Toyota Racing’s quest for the biggest prize in international sports-car racing culminates this month as it sets its sights on victory at the famous Le Mans 24-hour race classic.
The team, campaigning two TS040 hybrid-powered race cars, aims to extend its World Endurance Championship (WEC) lead by surpassing its second placing at last year’s race and putting Toyota on the top of the Le Mans podium for the first time.
Expectations are high with the two cars setting the fastest lap times in official testing last Sunday, hot on the heels of Toyota Racing’s dominant victories in the two rounds of the season held so far this year.
Those victories, in six-hour races at Silverstone and Spa-Francorchamps, give the team a 48-point lead in the eight-round championship where it faces strong competition from Audi and Porsche.
At the Le Mans test day, the two Toyota hybrid race cars enjoyed a trouble-free and productive eight hours of testing, each covering 88 laps or about 1,200km around the 13.629km Circuit de la Sarthe.
The team used the test sessions to evaluate aerodynamic and mechanical set-ups, tyre compounds, and the most efficient use of the TS040’s four-wheel drive hybrid boost.
Team president Yoshiaki Kinoshita said Toyota Racing has done everything it can to prepare for the challenge of Le Mans.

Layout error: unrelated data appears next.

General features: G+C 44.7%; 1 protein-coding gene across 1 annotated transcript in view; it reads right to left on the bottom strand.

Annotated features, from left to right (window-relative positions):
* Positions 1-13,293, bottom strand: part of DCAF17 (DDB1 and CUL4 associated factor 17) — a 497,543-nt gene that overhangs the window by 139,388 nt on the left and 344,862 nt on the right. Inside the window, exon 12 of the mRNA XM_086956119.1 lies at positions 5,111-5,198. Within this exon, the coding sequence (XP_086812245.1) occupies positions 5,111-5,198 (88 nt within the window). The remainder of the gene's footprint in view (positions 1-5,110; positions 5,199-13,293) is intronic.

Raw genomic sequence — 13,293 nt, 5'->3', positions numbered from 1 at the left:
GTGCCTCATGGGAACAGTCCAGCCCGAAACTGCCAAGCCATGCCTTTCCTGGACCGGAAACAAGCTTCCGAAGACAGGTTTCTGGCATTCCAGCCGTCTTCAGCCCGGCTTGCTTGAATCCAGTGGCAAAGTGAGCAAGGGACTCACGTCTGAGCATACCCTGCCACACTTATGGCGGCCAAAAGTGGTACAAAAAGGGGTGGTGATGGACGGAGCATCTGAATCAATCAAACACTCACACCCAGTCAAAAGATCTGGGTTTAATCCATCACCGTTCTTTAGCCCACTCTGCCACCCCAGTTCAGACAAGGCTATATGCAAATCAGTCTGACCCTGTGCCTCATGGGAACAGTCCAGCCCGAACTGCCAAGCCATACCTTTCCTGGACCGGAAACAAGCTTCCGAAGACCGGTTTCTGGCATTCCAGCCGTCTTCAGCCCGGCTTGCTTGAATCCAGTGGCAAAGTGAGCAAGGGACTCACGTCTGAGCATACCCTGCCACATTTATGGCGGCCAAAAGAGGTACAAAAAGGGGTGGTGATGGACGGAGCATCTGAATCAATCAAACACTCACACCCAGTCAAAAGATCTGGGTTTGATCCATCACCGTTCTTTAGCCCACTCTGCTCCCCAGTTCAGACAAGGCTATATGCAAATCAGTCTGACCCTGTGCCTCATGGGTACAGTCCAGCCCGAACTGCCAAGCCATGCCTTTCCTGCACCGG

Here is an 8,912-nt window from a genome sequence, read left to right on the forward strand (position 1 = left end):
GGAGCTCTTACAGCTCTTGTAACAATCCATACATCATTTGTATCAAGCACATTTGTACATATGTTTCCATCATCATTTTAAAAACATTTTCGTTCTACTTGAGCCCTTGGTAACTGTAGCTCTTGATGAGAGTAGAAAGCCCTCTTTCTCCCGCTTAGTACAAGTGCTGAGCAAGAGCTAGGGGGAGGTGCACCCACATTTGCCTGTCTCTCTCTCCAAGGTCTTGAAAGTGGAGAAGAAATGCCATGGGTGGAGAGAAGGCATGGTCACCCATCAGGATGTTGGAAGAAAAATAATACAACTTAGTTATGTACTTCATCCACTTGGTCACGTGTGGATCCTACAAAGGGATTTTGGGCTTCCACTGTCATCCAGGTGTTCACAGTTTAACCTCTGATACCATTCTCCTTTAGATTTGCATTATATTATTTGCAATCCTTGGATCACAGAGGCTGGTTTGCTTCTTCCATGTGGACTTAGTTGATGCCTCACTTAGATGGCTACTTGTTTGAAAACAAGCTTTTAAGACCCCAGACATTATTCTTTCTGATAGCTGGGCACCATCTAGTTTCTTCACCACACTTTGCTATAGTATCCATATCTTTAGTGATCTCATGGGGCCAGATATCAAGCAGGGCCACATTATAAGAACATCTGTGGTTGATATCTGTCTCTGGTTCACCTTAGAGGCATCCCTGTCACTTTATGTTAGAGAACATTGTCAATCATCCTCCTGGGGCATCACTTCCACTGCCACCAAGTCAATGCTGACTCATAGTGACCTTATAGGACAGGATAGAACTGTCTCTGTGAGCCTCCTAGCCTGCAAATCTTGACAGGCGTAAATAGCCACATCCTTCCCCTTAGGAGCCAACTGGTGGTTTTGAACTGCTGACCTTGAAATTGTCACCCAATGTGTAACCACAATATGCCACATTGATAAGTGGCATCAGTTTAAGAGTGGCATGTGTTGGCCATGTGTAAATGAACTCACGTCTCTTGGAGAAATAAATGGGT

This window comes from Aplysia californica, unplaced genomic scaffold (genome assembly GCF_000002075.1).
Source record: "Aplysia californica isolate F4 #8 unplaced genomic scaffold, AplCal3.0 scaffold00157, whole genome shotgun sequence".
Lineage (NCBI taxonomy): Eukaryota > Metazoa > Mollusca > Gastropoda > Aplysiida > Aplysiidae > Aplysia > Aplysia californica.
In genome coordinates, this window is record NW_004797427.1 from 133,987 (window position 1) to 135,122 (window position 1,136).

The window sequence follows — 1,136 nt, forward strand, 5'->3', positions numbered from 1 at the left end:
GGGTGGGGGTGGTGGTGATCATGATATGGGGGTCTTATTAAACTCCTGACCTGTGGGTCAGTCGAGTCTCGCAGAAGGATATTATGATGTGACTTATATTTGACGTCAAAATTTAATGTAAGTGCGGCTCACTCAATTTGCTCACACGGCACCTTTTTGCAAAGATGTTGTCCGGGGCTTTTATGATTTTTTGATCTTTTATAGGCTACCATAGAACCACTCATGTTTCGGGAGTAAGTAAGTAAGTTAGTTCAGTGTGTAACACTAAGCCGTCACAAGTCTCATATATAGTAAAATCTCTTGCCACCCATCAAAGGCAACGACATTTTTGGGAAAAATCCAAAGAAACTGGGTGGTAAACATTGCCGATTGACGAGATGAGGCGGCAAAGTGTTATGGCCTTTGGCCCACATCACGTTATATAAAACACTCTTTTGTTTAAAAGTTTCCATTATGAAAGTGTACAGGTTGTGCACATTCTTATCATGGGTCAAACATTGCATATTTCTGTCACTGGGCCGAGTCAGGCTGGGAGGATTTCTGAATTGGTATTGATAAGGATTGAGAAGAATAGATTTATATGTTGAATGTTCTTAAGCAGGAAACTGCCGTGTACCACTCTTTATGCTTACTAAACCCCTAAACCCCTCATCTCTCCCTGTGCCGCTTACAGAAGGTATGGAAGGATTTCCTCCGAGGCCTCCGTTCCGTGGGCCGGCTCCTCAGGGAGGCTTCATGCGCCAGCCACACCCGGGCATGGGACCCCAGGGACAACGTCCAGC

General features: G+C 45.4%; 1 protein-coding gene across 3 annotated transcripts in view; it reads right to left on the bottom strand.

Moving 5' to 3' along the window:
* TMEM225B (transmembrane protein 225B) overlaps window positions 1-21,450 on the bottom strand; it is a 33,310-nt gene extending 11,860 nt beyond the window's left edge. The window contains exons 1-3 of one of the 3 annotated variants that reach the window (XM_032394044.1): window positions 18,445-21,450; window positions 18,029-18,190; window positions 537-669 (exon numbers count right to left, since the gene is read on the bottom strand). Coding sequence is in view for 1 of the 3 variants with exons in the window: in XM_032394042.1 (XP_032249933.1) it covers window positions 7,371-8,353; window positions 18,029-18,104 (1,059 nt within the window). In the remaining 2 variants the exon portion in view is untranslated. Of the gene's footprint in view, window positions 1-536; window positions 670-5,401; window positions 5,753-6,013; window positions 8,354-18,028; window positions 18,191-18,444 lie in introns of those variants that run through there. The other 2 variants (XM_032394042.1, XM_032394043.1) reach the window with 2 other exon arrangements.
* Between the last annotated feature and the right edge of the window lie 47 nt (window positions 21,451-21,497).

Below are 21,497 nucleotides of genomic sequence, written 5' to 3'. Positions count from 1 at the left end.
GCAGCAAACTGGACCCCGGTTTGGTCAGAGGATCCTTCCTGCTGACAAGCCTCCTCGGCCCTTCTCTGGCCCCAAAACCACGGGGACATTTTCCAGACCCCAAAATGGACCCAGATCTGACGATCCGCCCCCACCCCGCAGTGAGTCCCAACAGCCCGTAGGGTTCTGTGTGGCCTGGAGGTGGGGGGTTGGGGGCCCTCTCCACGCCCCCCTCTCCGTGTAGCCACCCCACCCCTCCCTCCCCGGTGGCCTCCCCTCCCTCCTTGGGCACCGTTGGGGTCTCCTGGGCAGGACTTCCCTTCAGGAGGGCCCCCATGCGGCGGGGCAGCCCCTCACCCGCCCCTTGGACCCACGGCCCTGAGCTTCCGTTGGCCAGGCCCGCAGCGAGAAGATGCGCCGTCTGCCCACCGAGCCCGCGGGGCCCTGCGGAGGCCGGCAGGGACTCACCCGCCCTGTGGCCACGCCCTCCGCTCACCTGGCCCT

“We are going there with one target in mind – victory,” Mr Kinoshita said.
“Many factors are out of our control – our rivals’ performance, luck and the weather – but we have done our homework and now we need to continue this through the race week.
“With the return of Porsche, to win Le Mans this year is even harder than before, but that also means it would be even sweeter.”
While this year is Toyota Racing’s third visit to Le Mans, it is the 16th time Toyota cars have entered the race.
Over the past 15 attempts, starting in 1985, 40 separate cars have raced, with a best finish of second place (1992, 1994, 1999 and 2013).
The two 1,000PS (735kW) Toyota TS040 Hybrid Le Mans cars showcase cutting-edge hybrid technology which delivers well over 100kW more power while reducing fuel consumption by 25 per cent compared with 2013.
A total of 480PS boost comes from electric motors on the front and rear axle, with energy stored in a super capacitor. The remaining 520PS is generated by the new-for-2014 3.7-litre, normally aspirated V8 petrol engine, which drives the rear wheels.
The #7 car, a fourth-place finisher last year, is driven by Alex Wurz, Stéphane Sarrazin and Kazuki Nakajima while #8 (the 2013 runner-up) is driven by Anthony Davidson, Nicolas Lapierre and Sébastien Buemi.
A true endurance event, Le Mans is more than the challenge of a 24-hour race. In total, there is almost 35 hours of driving, starting next Wednesday June 11 with a four-hour practice session and two hours of qualifying.
Qualifying continues on Thursday with a pair of two-hour sessions. The starting grid is decided by the fastest single lap from any of the qualifying sessions.
The traditional drivers’ parade in the city centre on Friday afternoon gives fans a unique chance to get up close and personal with the drivers. The race starts at 3pm (11pm AEST) on Saturday June 14.